Parties also called for the Convention to continue the work (led by France) in promoting the Convention in international forums and building synergies with other conventions and international organizations involved in environmental matters.

Monitoring Parties’ compliance
A special feature of the Aarhus Convention is its compliance mechanism, which allows members of the public to bring their concerns regarding a Party’s compliance to the Convention’s Compliance Committee based in Geneva. The Meeting adopted decisions on specific cases of non-compliance concerning Armenia, Belarus, Kazakhstan, the Republic of Moldova, Spain, Turkmenistan, Ukraine and the United Kingdom, as well as a decision on issues of compliance generally. To date, all findings by the Committee have been endorsed by the Meeting of the Parties and all Parties concerned demonstrated their consent with the decisions.

Furthering Access to Information, Public Participation in Decision-Making and Access to Justice
In adopting the Convention’s work programme for 2012–2014, the Meeting decided the Task Forces on Public Participation in Decision-making (led by Ireland) and Access to Justice (led by Sweden) will continue with renewed mandates. A third task force has been given a new mandate as the Task Force on Access to Information (to be led by the Republic of Moldova) to, inter alia, promote exchange of information and identify barriers and solutions concerning public access to environmental information, including with regard to products and the promotion of the accessibility of environmental information held by the private sector. The Meeting also agreed that the Task Force and relevant bodies under the Protocol on Pollutant Release and Transfer Registers should engage with the process for the Eye on Earth Summit (Abu Dhabi, 12–15 December 2011) so as to share the region’s experience globally.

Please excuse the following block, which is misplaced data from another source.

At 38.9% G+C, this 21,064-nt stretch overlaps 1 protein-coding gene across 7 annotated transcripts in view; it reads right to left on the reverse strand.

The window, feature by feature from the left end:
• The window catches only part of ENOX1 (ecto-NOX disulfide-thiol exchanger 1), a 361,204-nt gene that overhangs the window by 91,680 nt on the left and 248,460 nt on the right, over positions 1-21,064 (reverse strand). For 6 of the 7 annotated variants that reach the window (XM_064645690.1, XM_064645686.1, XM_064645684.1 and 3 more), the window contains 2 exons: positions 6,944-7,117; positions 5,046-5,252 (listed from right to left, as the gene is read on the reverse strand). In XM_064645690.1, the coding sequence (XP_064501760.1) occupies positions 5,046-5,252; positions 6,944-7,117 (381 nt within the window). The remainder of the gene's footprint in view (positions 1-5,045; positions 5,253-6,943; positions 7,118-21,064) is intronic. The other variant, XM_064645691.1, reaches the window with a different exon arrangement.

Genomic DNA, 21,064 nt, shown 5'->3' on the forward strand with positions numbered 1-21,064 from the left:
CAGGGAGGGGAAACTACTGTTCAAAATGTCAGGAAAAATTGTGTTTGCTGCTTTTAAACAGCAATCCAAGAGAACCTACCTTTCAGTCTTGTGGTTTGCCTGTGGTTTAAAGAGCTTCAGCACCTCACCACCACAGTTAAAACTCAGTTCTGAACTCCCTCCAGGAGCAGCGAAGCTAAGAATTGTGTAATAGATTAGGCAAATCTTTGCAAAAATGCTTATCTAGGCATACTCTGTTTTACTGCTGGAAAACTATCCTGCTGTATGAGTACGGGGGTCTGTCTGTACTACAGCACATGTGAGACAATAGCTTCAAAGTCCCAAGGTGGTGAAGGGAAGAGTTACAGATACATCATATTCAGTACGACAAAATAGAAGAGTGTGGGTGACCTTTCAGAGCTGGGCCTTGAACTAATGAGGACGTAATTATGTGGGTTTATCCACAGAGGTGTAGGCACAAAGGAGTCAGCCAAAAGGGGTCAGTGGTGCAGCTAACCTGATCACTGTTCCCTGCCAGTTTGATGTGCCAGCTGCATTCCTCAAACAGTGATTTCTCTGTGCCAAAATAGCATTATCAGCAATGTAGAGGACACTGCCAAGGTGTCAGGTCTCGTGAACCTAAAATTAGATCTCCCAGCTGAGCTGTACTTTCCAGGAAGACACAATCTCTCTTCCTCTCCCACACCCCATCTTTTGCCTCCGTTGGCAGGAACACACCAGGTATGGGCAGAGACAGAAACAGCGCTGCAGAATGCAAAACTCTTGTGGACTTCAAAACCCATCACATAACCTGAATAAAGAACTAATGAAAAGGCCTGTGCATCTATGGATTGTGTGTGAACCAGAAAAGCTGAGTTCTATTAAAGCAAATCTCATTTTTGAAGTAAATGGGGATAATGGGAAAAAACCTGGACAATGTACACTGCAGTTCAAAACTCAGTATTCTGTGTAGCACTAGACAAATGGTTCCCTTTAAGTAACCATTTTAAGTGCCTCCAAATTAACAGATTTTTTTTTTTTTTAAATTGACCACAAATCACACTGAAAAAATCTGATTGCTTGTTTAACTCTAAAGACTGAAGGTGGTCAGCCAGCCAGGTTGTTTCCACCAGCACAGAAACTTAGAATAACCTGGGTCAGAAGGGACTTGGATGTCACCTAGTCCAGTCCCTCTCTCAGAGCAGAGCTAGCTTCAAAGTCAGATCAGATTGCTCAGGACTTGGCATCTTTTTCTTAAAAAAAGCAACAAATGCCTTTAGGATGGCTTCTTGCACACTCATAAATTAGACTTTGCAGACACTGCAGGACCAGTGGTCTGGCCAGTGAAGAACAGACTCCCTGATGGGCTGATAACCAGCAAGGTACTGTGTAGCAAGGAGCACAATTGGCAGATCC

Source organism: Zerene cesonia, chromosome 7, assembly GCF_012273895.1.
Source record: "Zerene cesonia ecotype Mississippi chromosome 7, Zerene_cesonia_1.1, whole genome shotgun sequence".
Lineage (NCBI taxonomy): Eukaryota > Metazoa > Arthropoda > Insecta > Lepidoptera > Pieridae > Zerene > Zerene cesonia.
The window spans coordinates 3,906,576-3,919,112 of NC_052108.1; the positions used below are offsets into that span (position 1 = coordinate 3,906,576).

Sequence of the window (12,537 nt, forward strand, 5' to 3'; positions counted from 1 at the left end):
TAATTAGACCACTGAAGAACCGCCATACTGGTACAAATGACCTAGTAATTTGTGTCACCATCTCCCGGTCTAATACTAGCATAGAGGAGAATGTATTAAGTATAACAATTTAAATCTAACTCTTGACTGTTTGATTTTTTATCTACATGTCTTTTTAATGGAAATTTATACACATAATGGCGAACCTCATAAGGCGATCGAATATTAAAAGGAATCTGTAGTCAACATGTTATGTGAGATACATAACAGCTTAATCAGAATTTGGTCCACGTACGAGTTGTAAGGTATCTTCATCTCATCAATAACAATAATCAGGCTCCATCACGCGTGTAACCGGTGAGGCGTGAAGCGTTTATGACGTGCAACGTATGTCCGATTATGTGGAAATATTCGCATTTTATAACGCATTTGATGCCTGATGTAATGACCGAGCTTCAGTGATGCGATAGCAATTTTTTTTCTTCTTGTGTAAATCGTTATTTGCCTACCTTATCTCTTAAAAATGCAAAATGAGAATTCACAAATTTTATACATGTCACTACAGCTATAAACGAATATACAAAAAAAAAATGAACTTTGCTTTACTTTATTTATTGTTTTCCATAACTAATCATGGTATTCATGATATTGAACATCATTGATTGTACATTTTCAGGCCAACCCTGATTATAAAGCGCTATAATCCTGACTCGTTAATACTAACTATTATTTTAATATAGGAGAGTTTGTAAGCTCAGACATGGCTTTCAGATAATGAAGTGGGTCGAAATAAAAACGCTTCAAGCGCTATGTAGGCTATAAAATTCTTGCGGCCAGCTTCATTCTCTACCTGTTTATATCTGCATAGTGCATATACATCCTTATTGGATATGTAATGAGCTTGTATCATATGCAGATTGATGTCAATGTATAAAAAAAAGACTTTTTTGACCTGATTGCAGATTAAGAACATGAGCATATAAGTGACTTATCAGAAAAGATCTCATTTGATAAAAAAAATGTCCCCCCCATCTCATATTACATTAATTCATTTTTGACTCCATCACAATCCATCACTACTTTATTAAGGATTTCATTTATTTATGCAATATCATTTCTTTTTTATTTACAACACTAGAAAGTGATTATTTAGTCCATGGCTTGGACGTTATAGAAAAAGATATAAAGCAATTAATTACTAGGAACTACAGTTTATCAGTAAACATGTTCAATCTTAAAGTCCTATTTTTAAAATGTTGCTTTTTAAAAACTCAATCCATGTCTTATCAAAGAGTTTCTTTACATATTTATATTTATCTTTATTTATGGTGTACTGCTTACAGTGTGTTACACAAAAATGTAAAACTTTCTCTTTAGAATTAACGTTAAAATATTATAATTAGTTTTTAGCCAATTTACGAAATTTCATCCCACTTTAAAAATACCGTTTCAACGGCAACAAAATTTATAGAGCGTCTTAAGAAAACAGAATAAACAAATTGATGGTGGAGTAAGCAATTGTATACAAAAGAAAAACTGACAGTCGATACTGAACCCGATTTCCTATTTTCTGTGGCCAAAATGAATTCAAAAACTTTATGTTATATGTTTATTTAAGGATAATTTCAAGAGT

Note to editors: The Aarhus Convention was adopted in 1998 in the Danish city of Aarhus. It entered into force in October 2001 and currently has 44 Parties from around the UNECE region, including 43 countries and the European Union. The Convention’s Protocol on Pollutant Release and Transfer Registers was adopted in 2003 in Kyiv (Ukraine) and it entered into force in 2009. It currently has 27 Parties, including 26 countries and the European Union. The Protocol is open for accession to all Member States of the United Nations and to regional economic integration organizations.

For further information, please visit www.unece.org/env/pp  or contact:

Secretariat of the Convention on Access to Information, Public Participation in Decision-making and

Access to Justice in Environmental Matters (Aarhus Convention)
UNECE, Environment Division
Palais des Nations, 8-14 avenue de la Paix, 1211 Geneva 10, Switzerland
tel: +00 (0)41 22 9172376/fax: +00 (0)41 22 9170107
e-mail: public.participation@unece.org

Ref: ECE/ENV/11/P32

United Nations Economic Commission for Europe